Expedition to Tierra del Fuego – February 9, 2001
Sherry, Brad, Ricardo, Steve and I drove in search of a new access to the bayshore. We knew the birds roosted between Punta Catalina and our mid-bay access. So we wound our way on a two path road down to the bluffs that form the western corner of the bay before it climbs north to the point. The wind began to howl again gusting to 45 mph. The two path ended at an old abandoned farm standing desolate in a vast pampas-like grassland.
We saw many abandoned farms in this area. It’s appears that farming constantly changes in Terra Del Fuego. Up until the seventies wealthy landowners, mostly from Punta Arenas, owned much of the land. Then a reform movement swept this land and the government divided the farms and deeded them to petitioners. But the farms were too small to be profitable and the new landowners started cooperatives. The new co-ops also failed to turn profits and they too went under. New owners emerged and Julian, our host, was one. He has worked this farm for the last 18 years. He lives with few amenities and his farm, though neat and well organized appears just able to turn a profit. New owners appear to be emerging yet again. Rene Ratamal, the landowner of the western access point, lives in Punta Arenas, and slowly accumulates the acreages of smaller farms, leaving some of the houses vacant and abandoned.
We passed the abandoned farm and quickly found a bluff overlooking the northeast corner of the bay. Below a tidal river separated us from a nearly flat island of salicornia marsh and low dunes. In the distance, a steep bank of pebbles rose above a vast mud flat and arced around to the east toward Punta Catalina. The tide fell as we watched and we tried to guess where the birds might roost. The island, surrounded by tidal water was the safest for the birds. Patagonian fox sign was scattered everywhere obviously lured by the concentrating birds.
The tides seemed to be forcing all birds to higher ground. Yesterday we watched the tide rush to cover all of the beach that had remained dry just the night before. Since we had come to Bahia Lomas, the normal tide of 7.9 meter (about 25 ft. ) had climbed to 10.5 meters (34 ft.) an increase of 2.6 meters (8.5ft.). The entire normal tide range on the Delaware Bay tops out at about 6 ft. by comparison. The sand flats on Lomas now flooded completely and all the birds, Artic Terns, Magellanic oystercatchers, Kelp Gulls, sanderlings, white-rumped sandpipers and the red knots had to seek refuge that was both dry as well as safe from the marauding foxes.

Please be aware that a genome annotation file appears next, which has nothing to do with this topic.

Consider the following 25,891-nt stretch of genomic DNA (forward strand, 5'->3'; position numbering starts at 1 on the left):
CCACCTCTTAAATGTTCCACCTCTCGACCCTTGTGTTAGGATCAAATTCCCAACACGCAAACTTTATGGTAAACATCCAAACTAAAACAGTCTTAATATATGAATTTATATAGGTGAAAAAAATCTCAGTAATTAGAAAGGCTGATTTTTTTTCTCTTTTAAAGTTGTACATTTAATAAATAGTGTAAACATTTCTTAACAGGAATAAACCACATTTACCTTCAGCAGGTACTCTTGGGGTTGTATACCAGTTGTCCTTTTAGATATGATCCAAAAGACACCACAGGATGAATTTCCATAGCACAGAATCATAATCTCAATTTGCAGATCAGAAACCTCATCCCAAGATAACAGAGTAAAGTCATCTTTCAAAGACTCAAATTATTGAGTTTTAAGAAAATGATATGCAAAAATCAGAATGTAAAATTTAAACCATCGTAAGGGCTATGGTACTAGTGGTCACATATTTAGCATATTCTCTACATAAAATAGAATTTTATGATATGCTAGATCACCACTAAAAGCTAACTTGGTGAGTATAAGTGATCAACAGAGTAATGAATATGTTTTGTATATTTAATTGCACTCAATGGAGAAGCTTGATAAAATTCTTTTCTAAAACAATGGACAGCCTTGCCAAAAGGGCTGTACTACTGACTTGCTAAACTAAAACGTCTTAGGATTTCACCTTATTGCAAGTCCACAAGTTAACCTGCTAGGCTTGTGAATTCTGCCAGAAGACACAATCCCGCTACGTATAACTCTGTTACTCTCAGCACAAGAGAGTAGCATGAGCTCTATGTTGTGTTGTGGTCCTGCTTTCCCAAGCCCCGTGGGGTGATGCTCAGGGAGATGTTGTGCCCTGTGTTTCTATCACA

We decided to travel around to the point and search the stoney beach for signs of a roost. It took some artful cross-country exploring, but eventually we parked our vehicle at the foot of a vast field of stones. The small pebbles undulated like waves with the peaks about 5 feet higher than the valleys. The landscape stunned us. For a brief moment we thought we stood at the edge of the rocky terrain of Southampton Island in the Canadian Arctic and the nesting ground of the red knot. This rocky area stretched for several miles along the waterfront and at least 0.5 miles wide. We agreed that this had to be the red knot roost we sought.
That night the whole crew returned and spread out along the stone beach. Unbelievable, the tide still appeared to be falling even though it should have be rising. The wind still howled as it had all day now much colder because of the setting sun. Storm cells drifted across the sky, sprinkling us with a cold drizzle that left as soon as it arrived. We waited for the tide to rise and move the birds, hoping they would before the sun set. When the tide came, it came in a rush. All of a sudden, a small wall of water forced it’s way up the channel in front of the beach and behind it the tide. Within minutes the tide engulfed all the flats before us and we search hopefully for roosting birds. We watched for an hour and half, but the darkness fell upon us and still we saw few birds. We had to leave. Back at the house we felt grateful for the warmth of Julian’s stove, but couldn’t escape the feeling of defeat.
We weren’t sure what had happened. The tide rose to its highest point that night perhaps the birds left the bay altogether? Did they roost in a different location on the bay? We had hoped to trap at the roost and now with only one day left we knew we would not. We were discouraged, but to the team’s credit, no one wanted to give up. We planned to start early the next morning and figure out what had gone wrong.
Lawrence J. Niles, PhD
Chief, NJ Endangered Species Program